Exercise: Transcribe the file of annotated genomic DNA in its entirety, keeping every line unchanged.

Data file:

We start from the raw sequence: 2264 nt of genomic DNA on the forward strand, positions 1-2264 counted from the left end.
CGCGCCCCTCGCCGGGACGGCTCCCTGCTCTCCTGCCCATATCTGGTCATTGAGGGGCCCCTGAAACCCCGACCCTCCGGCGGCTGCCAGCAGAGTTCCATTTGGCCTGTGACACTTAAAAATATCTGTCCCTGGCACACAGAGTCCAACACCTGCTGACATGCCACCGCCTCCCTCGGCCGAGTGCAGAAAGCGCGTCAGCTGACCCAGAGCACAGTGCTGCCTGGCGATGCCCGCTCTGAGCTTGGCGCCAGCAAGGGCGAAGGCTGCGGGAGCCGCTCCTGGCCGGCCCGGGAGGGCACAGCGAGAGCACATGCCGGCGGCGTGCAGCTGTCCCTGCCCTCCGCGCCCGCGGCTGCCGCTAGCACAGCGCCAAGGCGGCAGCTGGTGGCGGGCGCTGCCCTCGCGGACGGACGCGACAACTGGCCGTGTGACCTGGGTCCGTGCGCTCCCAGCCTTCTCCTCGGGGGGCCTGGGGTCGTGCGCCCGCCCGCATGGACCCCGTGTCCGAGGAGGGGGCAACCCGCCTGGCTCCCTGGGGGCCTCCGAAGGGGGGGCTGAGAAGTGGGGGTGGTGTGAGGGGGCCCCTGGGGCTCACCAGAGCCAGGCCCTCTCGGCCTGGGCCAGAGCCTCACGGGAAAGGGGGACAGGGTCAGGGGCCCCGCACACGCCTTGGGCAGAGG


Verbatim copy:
We start from the raw sequence: 2264 nt of genomic DNA on the forward strand, positions 1-2264 counted from the left end.
CGCGCCCCTCGCCGGGACGGCTCCCTGCTCTCCTGCCCATATCTGGTCATTGAGGGGCCCCTGAAACCCCGACCCTCCGGCGGCTGCCAGCAGAGTTCCATTTGGCCTGTGACACTTAAAAATATCTGTCCCTGGCACACAGAGTCCAACACCTGCTGACATGCCACCGCCTCCCTCGGCCGAGTGCAGAAAGCGCGTCAGCTGACCCAGAGCACAGTGCTGCCTGGCGATGCCCGCTCTGAGCTTGGCGCCAGCAAGGGCGAAGGCTGCGGGAGCCGCTCCTGGCCGGCCCGGGAGGGCACAGCGAGAGCACATGCCGGCGGCGTGCAGCTGTCCCTGCCCTCCGCGCCCGCGGCTGCCGCTAGCACAGCGCCAAGGCGGCAGCTGGTGGCGGGCGCTGCCCTCGCGGACGGACGCGACAACTGGCCGTGTGACCTGGGTCCGTGCGCTCCCAGCCTTCTCCTCGGGGGGCCTGGGGTCGTGCGCCCGCCCGCATGGACCCCGTGTCCGAGGAGGGGGCAACCCGCCTGGCTCCCTGGGGGCCTCCGAAGGGGGGGCTGAGAAGTGGGGGTGGTGTGAGGGGGCCCCTGGGGCTCACCAGAGCCAGGCCCTCTCGGCCTGGGCCAGAGCCTCACGGGAAAGGGGGACAGGGTCAGGGGCCCCGCACACGCCTTGGGCAGAGG